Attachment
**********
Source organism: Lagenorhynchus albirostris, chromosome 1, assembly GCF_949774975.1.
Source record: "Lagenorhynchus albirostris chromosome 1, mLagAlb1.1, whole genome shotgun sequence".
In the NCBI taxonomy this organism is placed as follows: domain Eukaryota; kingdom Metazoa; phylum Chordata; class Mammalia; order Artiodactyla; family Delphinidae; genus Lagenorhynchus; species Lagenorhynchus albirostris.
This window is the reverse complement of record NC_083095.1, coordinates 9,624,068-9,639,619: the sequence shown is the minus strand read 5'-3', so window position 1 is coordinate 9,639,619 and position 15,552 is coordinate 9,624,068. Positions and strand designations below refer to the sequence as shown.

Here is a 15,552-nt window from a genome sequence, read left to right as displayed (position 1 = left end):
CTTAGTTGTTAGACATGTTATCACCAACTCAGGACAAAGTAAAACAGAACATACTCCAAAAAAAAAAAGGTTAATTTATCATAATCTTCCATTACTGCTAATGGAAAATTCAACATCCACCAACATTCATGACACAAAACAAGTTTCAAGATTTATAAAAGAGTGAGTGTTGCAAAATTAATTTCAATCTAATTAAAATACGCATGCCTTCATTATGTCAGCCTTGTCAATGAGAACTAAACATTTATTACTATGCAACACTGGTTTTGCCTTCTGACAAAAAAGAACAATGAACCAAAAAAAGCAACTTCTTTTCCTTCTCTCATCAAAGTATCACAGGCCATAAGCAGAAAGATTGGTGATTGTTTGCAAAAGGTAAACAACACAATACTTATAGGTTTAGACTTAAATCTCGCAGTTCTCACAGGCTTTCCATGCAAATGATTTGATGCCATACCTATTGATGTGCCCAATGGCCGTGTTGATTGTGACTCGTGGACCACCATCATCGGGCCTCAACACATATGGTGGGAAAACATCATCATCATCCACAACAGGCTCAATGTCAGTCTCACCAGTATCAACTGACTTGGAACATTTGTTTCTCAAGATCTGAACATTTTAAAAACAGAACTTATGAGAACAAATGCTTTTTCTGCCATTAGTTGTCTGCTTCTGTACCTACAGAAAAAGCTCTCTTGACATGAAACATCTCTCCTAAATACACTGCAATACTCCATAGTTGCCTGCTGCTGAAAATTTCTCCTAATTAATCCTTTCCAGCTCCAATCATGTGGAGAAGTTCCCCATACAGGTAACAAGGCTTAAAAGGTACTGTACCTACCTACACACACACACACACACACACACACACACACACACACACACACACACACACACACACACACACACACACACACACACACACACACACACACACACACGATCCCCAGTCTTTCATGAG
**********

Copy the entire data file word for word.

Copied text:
Source organism: Lagenorhynchus albirostris, chromosome 1, assembly GCF_949774975.1.
Source record: "Lagenorhynchus albirostris chromosome 1, mLagAlb1.1, whole genome shotgun sequence".
In the NCBI taxonomy this organism is placed as follows: domain Eukaryota; kingdom Metazoa; phylum Chordata; class Mammalia; order Artiodactyla; family Delphinidae; genus Lagenorhynchus; species Lagenorhynchus albirostris.
This window is the reverse complement of record NC_083095.1, coordinates 9,624,068-9,639,619: the sequence shown is the minus strand read 5'-3', so window position 1 is coordinate 9,639,619 and position 15,552 is coordinate 9,624,068. Positions and strand designations below refer to the sequence as shown.

Here is a 15,552-nt window from a genome sequence, read left to right as displayed (position 1 = left end):
CTTAGTTGTTAGACATGTTATCACCAACTCAGGACAAAGTAAAACAGAACATACTCCAAAAAAAAAAAGGTTAATTTATCATAATCTTCCATTACTGCTAATGGAAAATTCAACATCCACCAACATTCATGACACAAAACAAGTTTCAAGATTTATAAAAGAGTGAGTGTTGCAAAATTAATTTCAATCTAATTAAAATACGCATGCCTTCATTATGTCAGCCTTGTCAATGAGAACTAAACATTTATTACTATGCAACACTGGTTTTGCCTTCTGACAAAAAAGAACAATGAACCAAAAAAAGCAACTTCTTTTCCTTCTCTCATCAAAGTATCACAGGCCATAAGCAGAAAGATTGGTGATTGTTTGCAAAAGGTAAACAACACAATACTTATAGGTTTAGACTTAAATCTCGCAGTTCTCACAGGCTTTCCATGCAAATGATTTGATGCCATACCTATTGATGTGCCCAATGGCCGTGTTGATTGTGACTCGTGGACCACCATCATCGGGCCTCAACACATATGGTGGGAAAACATCATCATCATCCACAACAGGCTCAATGTCAGTCTCACCAGTATCAACTGACTTGGAACATTTGTTTCTCAAGATCTGAACATTTTAAAAACAGAACTTATGAGAACAAATGCTTTTTCTGCCATTAGTTGTCTGCTTCTGTACCTACAGAAAAAGCTCTCTTGACATGAAACATCTCTCCTAAATACACTGCAATACTCCATAGTTGCCTGCTGCTGAAAATTTCTCCTAATTAATCCTTTCCAGCTCCAATCATGTGGAGAAGTTCCCCATACAGGTAACAAGGCTTAAAAGGTACTGTACCTACCTACACACACACACACACACACACACACACACACACACACACACACACACACACACACACACACACACACACACACACACACACACACACACACACACACGATCCCCAGTCTTTCATGAG